Adore also in deepest humility the Saviour who died on the cross, and is now victoriously enthroned; ask with sincere contrition the forgiveness of your sins, and by a threefold advance, kiss with sincere love His sacred wounds, promising to love all men, even your enemies, and to have pity on all in distress, according to His example.
What follows the veneration of the cross?
The sacred Host consecrated on Holy Thursday, and kept in the chalice, is brought by the priest in procession, from the repository to the high altar, incensed in sign of adoration, and after a few short prayers the priest elevates It with the right hand, breaks It, puts one part in the chalice and communicates, and soon after leaves the altar.
Is there, then, no Mass said on this day?
No; for on this day there is no bread and wine consecrated, which is the essential part of the Sacrifice of the Mass.
Why is no Mass said on this day?
Because Jesus Christ having this day sacrificed Himself on the altar of the cross in a bloody offering, it is not meet that His death sacrifice should be today repeated even in an unbloody manner. Besides this, Mass is a joyous and comforting sacrifice, and is therefore omitted because of our mourning.
What devotions may be practiced to-day?
Besides adoring Jesus in the holy sepulchre, the stations may be said, meditations made on the sufferings of our Lord. Let the words of St. Augustine touch your heart, when he places the crucified Redeemer before our mind in the following words: "Behold the wounds of Jesus who is hanging on the cross, the blood of the dying, the price of our redemption! His head is bowed to give the kiss of peace; His side is open to love; His arms are extended to embrace us; His whole body sacrificed for our redemption. Let these words be the subject of your meditation that He may be wholly in your heart who is nailed to the cross for you."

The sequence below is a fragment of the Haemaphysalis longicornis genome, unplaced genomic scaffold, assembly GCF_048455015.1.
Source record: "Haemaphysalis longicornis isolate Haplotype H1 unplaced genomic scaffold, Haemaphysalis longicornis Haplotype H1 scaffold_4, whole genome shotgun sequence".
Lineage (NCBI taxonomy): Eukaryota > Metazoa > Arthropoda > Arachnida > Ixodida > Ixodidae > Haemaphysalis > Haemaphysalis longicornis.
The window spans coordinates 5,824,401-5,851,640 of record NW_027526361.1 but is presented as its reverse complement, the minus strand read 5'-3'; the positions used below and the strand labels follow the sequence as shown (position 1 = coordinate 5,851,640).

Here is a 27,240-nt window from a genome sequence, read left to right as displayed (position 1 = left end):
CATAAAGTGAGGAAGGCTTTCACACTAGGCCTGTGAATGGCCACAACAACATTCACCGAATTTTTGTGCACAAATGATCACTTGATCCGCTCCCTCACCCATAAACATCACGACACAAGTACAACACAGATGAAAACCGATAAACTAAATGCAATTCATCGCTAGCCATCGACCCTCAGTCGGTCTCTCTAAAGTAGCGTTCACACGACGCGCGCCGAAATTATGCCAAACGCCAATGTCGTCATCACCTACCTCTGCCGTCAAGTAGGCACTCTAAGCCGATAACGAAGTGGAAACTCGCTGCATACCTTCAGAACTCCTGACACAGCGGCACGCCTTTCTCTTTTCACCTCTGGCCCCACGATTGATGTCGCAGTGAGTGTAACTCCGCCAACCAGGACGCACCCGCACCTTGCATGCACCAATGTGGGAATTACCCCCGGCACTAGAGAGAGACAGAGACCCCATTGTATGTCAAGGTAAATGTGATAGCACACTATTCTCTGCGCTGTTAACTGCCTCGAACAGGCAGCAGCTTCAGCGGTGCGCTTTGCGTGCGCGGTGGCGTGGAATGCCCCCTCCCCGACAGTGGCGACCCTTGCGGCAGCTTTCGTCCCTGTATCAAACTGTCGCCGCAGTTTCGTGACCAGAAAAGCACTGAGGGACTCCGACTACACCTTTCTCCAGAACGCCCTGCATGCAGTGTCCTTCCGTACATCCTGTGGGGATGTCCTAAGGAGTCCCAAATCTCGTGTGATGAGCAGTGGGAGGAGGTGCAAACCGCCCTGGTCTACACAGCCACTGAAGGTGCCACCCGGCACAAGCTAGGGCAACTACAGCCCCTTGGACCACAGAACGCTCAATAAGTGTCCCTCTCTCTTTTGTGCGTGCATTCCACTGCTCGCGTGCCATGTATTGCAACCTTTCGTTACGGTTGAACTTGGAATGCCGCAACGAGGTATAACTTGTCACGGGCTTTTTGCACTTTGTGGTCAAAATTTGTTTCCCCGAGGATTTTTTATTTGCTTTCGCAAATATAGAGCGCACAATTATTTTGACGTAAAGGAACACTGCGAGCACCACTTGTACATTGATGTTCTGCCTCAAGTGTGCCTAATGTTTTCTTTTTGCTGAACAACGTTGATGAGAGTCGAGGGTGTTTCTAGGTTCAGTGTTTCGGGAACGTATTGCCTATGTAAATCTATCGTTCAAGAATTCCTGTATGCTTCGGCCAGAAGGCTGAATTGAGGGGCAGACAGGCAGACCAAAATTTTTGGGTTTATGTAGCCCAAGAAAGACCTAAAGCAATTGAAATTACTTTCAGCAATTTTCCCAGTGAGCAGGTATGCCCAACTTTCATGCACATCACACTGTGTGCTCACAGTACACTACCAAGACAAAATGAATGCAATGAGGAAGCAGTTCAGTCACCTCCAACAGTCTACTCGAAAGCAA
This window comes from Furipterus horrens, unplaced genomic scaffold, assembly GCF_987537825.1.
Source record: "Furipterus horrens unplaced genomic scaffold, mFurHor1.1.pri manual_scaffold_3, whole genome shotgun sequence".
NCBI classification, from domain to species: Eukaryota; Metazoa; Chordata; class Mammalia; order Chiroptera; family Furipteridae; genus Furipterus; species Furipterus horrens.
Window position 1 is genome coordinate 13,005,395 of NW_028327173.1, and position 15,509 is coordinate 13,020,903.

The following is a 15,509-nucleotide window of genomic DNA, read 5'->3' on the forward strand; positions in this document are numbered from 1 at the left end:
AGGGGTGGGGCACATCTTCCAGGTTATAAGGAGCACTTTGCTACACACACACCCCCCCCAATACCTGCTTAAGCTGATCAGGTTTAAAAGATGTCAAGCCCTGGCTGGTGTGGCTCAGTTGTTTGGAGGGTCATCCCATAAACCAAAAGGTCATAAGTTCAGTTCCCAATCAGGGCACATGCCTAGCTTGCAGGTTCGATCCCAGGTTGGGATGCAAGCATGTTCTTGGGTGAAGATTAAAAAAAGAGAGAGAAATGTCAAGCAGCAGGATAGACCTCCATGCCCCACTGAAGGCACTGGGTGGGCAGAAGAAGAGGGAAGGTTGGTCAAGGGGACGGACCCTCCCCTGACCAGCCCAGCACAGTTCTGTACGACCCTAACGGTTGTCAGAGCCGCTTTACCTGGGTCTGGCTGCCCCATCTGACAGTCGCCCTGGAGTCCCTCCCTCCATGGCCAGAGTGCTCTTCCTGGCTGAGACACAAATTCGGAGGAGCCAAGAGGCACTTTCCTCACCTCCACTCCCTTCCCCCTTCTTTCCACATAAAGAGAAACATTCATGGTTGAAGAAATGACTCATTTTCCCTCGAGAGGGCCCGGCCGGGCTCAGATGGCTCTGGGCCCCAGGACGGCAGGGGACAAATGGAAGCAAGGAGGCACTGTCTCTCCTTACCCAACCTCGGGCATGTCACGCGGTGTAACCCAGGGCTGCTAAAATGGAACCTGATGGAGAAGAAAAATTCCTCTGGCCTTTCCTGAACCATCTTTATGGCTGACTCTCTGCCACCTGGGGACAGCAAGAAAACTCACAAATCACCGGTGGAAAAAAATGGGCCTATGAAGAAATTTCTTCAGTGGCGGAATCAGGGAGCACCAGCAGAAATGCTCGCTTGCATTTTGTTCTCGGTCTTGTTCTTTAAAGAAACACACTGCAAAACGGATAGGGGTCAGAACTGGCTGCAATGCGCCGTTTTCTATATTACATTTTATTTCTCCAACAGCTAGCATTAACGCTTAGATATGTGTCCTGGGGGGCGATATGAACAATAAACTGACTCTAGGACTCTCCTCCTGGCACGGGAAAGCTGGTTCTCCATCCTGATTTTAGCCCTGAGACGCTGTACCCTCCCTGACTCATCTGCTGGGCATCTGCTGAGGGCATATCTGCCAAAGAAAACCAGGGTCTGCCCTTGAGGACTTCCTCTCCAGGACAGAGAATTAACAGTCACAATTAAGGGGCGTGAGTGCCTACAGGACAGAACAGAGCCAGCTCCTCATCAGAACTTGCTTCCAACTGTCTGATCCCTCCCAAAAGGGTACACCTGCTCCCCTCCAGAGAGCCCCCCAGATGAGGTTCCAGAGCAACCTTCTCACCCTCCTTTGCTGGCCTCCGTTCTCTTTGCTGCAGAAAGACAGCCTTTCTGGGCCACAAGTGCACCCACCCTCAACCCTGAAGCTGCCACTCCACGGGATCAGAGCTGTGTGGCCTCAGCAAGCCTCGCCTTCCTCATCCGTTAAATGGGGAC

Whence does it come," writes St. Alphonsus Ligouri, "that so many of the faithful look with so much indifference at Christ on the cross? They generally assist during Holy Week at the commemoration of His death without any feeling of gratitude or compassion, as if it were a fable or an event in which they had no interest. Know they not, or believe they not what the gospel relates of Christ's passion? Indeed they know it, and believe it, but do not think of it. It is impossible that he who believes and meditates, should fail, to become burning with love for God who suffers and dies for love of him." But why, we may ask here, are there so many who draw so little benefit even from the contemplation of the passion and death of Jesus? Because they fail to consider and imitate the example which Christ gives in His sufferings.
"The cross of Christ," says St. Augustine, "is not only a bed of death, but a pulpit of instruction." It is not only a bed upon which Christ dies, but the pulpit from which He teaches us what we must do. It should now be our special aim to meditate upon the passion of Christ, and to imitate those virtues which shone forth so preeminently in His passion and death. But many neglect to do this: They usually content themselves with compassion when they see Christ enduring such great pains, but they see not with what love, humility, and meekness He bears them; and so do not endeavor to imitate His example. That you, O Christian soul, may avoid this mistake, and that you may draw the greatest possible benefit for your soul, from the contemplation of the passion, and death of Christ, attend to that which is said of it by that pious servant of Gods Alphonse Rodriguez: